This is a fascinating thread. I studied psychology at uni for three years, and dumped it because (a) statistics and I did not get along, (b) the blatant ethnocentricism of a lot of theory and research really, really pissed me off.
It sounds to me (and I am both not a professional and only marginally informed) like the imaginary friend is a kind of cognitive 'tic,' something that's part coping mechanism and part a result of the way you think anyway. When I was studying psych I was seriously fascinated by cognitive psychology - the study of *how* we think, the way we process information, the way we decide things. It sounds very dry but it was amazing to think of all the stuff that goes on in our heads. For instance, think about all the sensory information bombarding you right now - the sensation of your clothing on your skin, every sound drifting around us from your hands on the keyboard to cars outside, all the light and movement from your computer screen, the walls around you, maybe your cat demanding attention. All of that goes on and our brain filters and decides what is important, what it will see, what it will hear, what it will feel.
A large part of that seperation is learnt and developed as we grow up. For instance, we learn how to perceive depth and distance and our bodies in space. It's part of the reason why very small children move really awkwardly. And, when you think about it, we have to do the same thing with our sense of self, the idea that you are you and I am I and the cat is that cat and we're all different and discrete. We have to learn that other people and things see, feel and do things differently to ourselves. I think that's why kids empathise so strongly with inanimate objects and so on; we just haven't learned that they don't have feelings like us.
So, in my very, very uninformed opinion, part of the imaginary friend has to do with the cognitive experience of self. Tehn again, I could be wrong.
*removes head from ass now*
Freakiigreeniiz, it definitely sounds like you have a fascinating, creative mind. Maybe you could find a good psychologist to talk about this stuff, not to make yourself 'better' (because there sure as hell is nothing sick about being different) but it would be neat to explore your own mind and way of thinking with someone who knows what they're talking about.
I completely agree with popping zits. I love it, if I didn't hate the bastards so much. Acne made my life completely miserable through high school, and now I'm 22 it's still not gone. I was on two <i>consecutive</i> courses of roaccutane, y'all. Those who have been on it can cringe now.
Paula Begoun's website (cosmeticscop.com) has some great advice on getting rid of pimples. I've found that what works for people's skin differs all the time, but in my experience don't bother with anything you can't buy in a pharmacy (drug store). At the moment I use a fairly plain Neutrogena moisturiser with sunscreen (I can since my skin isn't anywhere near as oily after roaccutane, but I still have big pores and breakouts), and go through Clearasil face wipes and 10% benzoyl peroxide gel by the case. The Clearasil wipes are basically just salicylic acid, which is actually proven to exfoliate in the pore (as in medically proven, not proven by L'oreal or Clinique), and benzoyl peroxide disinfects within the pore. I go through caseloads of the salicyic acid wipes in particular because I also use them on the clogged pores on my arms, chest and back. It isn't backne yet but I can <i>feel</i> it and that's what counts.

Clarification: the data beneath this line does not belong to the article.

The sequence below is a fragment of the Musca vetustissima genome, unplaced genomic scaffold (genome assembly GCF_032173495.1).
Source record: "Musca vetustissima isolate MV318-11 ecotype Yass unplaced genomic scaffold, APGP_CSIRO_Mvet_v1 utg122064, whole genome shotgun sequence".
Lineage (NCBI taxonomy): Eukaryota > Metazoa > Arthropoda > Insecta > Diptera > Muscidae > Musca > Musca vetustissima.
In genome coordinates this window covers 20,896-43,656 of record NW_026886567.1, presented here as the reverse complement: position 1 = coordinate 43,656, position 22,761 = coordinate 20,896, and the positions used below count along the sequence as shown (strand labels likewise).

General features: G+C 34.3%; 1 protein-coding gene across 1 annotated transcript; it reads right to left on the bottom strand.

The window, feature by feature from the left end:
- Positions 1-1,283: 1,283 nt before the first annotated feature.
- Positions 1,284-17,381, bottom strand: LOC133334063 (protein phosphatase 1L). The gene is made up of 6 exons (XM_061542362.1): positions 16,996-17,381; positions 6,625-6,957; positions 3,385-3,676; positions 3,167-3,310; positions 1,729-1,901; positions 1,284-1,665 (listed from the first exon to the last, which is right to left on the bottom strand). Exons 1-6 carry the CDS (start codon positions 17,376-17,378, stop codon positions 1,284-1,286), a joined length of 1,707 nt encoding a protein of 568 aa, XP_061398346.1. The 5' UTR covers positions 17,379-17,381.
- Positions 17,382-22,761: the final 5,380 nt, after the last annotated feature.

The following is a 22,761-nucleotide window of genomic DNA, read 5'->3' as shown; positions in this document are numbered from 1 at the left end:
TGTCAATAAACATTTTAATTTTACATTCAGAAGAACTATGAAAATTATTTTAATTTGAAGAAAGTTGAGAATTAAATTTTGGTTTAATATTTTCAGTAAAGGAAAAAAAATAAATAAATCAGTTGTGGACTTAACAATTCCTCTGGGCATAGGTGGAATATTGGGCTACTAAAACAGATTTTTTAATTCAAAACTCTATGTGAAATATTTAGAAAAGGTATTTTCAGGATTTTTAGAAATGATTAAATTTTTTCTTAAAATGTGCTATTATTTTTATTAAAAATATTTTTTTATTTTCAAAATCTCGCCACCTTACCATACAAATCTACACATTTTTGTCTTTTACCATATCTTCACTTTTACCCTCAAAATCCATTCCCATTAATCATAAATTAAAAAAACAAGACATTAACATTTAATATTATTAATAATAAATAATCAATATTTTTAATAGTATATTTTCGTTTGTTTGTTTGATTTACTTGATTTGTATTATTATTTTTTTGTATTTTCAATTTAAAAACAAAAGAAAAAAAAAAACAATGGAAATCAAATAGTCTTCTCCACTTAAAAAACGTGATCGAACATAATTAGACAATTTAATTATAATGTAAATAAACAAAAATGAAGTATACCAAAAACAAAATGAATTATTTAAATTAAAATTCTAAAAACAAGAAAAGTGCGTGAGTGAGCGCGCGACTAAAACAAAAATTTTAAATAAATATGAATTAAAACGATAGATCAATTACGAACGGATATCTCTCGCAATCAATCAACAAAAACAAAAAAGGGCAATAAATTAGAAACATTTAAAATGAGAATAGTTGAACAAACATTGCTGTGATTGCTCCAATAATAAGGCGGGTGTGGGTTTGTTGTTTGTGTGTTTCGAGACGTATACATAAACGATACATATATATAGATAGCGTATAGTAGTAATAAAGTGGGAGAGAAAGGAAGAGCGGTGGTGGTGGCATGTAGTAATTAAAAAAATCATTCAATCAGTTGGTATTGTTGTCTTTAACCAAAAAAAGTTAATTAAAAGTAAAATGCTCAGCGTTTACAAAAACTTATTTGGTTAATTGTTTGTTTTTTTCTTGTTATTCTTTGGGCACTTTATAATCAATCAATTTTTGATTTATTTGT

It helps, but zits have a cycle. If I don't acid/disinfect my face (it's not as bad as it sounds, but I have skin like a rhino; if you have sensitive skin my routine would be horrible) one night I'll break out about three days later, guaranteed. A pimple is the end stage of a cycle. Once they're there nothing will make them magically disappear, you can just speed them to their ineivitable end.
Oh, bunny, it's terrible how this big imaginary spotlight shines on you when you're around someone you like. Trust me, I know. The only (perhaps unuseful) bit of advice I would have to give is that when you think you look sweaty, red in the face and wrong, you probably look just as fresh and charming as you always do, it's just the big imaginary spotlight making you feel gross.
If it helps, I have disgustingly oily skin and find that Clinique Pore Minimizer Instant Perfector (this odd, siliconey stuff you put on after your moisturiser) really helps, but it's foolishly expensive.
Thanks everyone. yeah it was REALLY easy to make. Ill work on a tute. but basically as a pre-tute thing, it is just the pillowcase cut in 2, boob part and dress part then i measured and made the stripeys the size of my ribcage and right under my arms sewed the pieces together, gathering the pillowcase so it would fit with stripey parts, then zipper and hook and eye on the side.
SORRY THATS CONFUSING. BUT ILL MAKE A BETTER TUTE.
So you ripped the side seams of the pillowcase first so you could insert the zipper?
(edited to say I just looked at the photos again and noticed your flair. Hawt.)
I'm absolutely astonished, that is breathtaking and slightly surreal. I love it. I also really admire how smooth and even your work is. I crocheted a wire bracelet for a swap, and I wanted it to look 'piratey,' which was a good thing because I could not keep the tension even. Brilliantly done. I'd love to know how you did it - it looks like there are two 'balls' and then the tentacles are attached to those.